Switchblade hosted a very spectacular 2 1/2 hour presentation with Photoshop pioneer and renowned digital artist, Bert Monroy. With nearly 300 Photoshop User Group members RSVP’d, it was a packed house and our captivated audience just couldn’t get enough!

Bert showed us some of his most stunningly beautiful artwork, digital art so realistic that even when viewing enlarged at 500% it is unbelievable. His mastery of Photoshop tools that leaves us wishing we could be so talented. He showcased his four-year project, Times Square (which took 7 minutes to load at HALF its actual size!) and graciously raffled his DVD of how he tackled and eventually completed his masterpiece.

Bert shared so much, and still wished he had time to talk about filters and 3D! Most certainly we can’t wait to have him return and grace us with his talent for another evening.

 

Many thanks goes  to  Zorana Gee, our Photoshop Product Manager and co-host for the evening.

“Why Your Website Most Likely Needs a Privacy Policy and What Must Be In It” by Doug Bend

May 4th, 2011

We have a guest blogger, Doug Bend, of “The Law Office of Doug Bend”, with some very important advice that is often overlooked.

 

The California Online Privacy Protection Act requires a website to “conspicuously post” a privacy policy if it “collects and maintains personally identifiable information from a consumer residing in California.”

“Personally identifiable information” is defined very broadly to include a first and last name, a physical address, an e-mail address, a telephone number, or any other information that permits the contact of an individual.  So, even if you are not selling a product, your website will need a privacy policy if visitors can submit their e-mail addresses to receive news and updates from you.

If a privacy policy is required, it must contain five items:

  1. Information Collected – The categories of personal information the website collects.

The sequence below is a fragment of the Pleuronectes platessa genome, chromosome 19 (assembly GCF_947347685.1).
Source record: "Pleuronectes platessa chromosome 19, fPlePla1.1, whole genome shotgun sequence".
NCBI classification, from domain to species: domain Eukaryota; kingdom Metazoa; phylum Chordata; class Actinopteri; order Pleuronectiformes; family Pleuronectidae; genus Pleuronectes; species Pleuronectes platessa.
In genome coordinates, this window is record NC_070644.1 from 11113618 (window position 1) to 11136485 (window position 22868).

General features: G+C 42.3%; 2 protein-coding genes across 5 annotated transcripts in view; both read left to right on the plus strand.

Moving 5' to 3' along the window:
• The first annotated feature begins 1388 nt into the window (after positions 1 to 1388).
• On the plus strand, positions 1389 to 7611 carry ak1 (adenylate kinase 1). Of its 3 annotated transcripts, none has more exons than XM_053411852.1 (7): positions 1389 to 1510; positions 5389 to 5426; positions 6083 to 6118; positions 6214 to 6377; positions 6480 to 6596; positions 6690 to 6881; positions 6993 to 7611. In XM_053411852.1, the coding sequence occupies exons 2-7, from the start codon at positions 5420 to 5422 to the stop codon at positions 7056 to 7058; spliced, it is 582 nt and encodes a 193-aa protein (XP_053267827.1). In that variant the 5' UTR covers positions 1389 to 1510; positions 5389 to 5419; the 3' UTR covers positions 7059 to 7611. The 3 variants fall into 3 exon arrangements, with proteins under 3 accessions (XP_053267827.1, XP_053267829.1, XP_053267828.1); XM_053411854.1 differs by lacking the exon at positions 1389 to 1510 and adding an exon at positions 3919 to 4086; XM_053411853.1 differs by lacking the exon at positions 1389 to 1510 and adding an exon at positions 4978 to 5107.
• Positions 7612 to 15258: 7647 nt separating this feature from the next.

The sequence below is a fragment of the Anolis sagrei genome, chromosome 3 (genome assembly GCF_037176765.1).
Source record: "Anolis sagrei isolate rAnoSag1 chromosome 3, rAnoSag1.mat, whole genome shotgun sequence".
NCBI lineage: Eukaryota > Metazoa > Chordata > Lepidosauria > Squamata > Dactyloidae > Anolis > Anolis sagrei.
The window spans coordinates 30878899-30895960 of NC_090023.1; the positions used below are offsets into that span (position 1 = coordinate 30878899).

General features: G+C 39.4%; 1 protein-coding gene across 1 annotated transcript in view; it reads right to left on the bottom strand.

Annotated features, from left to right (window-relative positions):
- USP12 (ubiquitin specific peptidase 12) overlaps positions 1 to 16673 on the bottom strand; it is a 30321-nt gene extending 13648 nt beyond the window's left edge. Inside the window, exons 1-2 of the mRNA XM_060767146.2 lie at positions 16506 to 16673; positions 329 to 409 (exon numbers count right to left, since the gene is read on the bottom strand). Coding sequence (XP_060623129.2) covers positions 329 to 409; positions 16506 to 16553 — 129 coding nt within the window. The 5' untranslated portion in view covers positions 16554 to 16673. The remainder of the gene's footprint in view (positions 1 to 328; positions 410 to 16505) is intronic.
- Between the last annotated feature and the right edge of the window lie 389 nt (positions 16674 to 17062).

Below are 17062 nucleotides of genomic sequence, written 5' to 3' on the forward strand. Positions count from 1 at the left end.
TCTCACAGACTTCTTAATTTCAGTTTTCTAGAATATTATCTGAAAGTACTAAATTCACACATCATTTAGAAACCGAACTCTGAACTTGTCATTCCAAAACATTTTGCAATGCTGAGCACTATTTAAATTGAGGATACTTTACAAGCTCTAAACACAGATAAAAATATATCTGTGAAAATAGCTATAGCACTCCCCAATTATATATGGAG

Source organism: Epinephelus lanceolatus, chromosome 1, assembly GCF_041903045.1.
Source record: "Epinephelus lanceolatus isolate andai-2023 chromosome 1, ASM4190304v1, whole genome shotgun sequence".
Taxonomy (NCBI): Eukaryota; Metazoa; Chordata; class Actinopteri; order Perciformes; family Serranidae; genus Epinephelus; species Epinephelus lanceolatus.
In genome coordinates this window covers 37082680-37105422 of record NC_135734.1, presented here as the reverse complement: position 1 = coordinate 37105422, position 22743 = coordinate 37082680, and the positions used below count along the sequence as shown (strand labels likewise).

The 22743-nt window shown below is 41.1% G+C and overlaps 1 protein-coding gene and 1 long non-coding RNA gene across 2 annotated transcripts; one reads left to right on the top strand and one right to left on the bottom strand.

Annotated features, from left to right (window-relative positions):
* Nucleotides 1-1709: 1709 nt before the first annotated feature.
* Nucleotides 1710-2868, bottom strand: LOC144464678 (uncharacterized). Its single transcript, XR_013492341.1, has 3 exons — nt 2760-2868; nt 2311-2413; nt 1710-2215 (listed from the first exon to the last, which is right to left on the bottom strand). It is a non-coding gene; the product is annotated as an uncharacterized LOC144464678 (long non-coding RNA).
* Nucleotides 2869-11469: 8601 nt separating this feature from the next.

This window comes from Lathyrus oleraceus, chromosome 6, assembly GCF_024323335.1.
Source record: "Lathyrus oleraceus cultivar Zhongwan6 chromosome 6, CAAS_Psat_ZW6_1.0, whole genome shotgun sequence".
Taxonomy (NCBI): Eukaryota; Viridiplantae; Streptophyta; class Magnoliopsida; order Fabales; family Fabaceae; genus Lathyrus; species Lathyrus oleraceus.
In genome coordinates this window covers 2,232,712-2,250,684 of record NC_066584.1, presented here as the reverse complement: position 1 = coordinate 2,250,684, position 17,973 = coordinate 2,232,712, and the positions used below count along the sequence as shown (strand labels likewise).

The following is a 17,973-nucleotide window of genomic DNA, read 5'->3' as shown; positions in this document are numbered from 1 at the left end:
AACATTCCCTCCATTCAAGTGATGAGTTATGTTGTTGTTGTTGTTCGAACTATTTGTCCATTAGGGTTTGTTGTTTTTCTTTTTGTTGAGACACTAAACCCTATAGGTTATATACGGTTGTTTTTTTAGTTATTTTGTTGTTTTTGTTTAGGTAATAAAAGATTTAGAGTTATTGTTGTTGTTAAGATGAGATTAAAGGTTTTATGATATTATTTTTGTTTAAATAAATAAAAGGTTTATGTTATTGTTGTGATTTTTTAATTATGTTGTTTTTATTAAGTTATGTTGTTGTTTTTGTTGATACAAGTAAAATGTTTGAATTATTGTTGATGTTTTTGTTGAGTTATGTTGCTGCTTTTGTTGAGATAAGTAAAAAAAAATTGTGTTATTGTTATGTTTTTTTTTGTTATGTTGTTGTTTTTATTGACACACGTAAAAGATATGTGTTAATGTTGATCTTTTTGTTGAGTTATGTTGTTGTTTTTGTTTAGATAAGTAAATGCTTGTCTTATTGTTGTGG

2. The categories of third-parties with whom the company shares the information.
  3. How the consumer can review and request changes to their information collected by the company.
  4. How the company notifies consumers of material changes to its privacy policy.
  5. The effective date of the privacy policy.

If you are required to have a privacy policy, it must be “conspicuously posted.”  The policy is conspicuously posted if it:

  1. Appears on the homepage of your website – usually not an aesthetically pleasant option.
  2. The website can have an icon on the home page that contains the word “privacy” – not a bad option.
  3. The most popular option is to have a link at the bottom of the homepage that contains the words “Privacy Policy.”

Under the California Unfair Competition Law, website operators who do not comply with the California Online Privacy Protection Act could be sued by the California Attorney General, District Attorneys, County Counsel, or City Attorneys for ”unfair competition.”

Privacy policies vary depending on how the website collects and uses consumer information, but a good example is the privacy policy for Modify Watches, which can be viewed here.

The key is to not only make sure the privacy policy complies with the law, but to also have the policy be easy to understand so visitors do not get frustrated with legalese when trying to determine how their personal information is being collected and used by your website.

Disclaimer: This post discusses general legal issues, but it does not constitute legal advice in any respect.  No reader should act or refrain from acting on the basis of any information presented herein without seeking the advice of counsel in the relevant jurisdiction.  Doug Bend expressly disclaims all liability in respect of any actions taken or not taken based on any contents of this post.

This blog was originally published on www.bendlawoffice.com and re-published with permisson from its author, Doug Bend.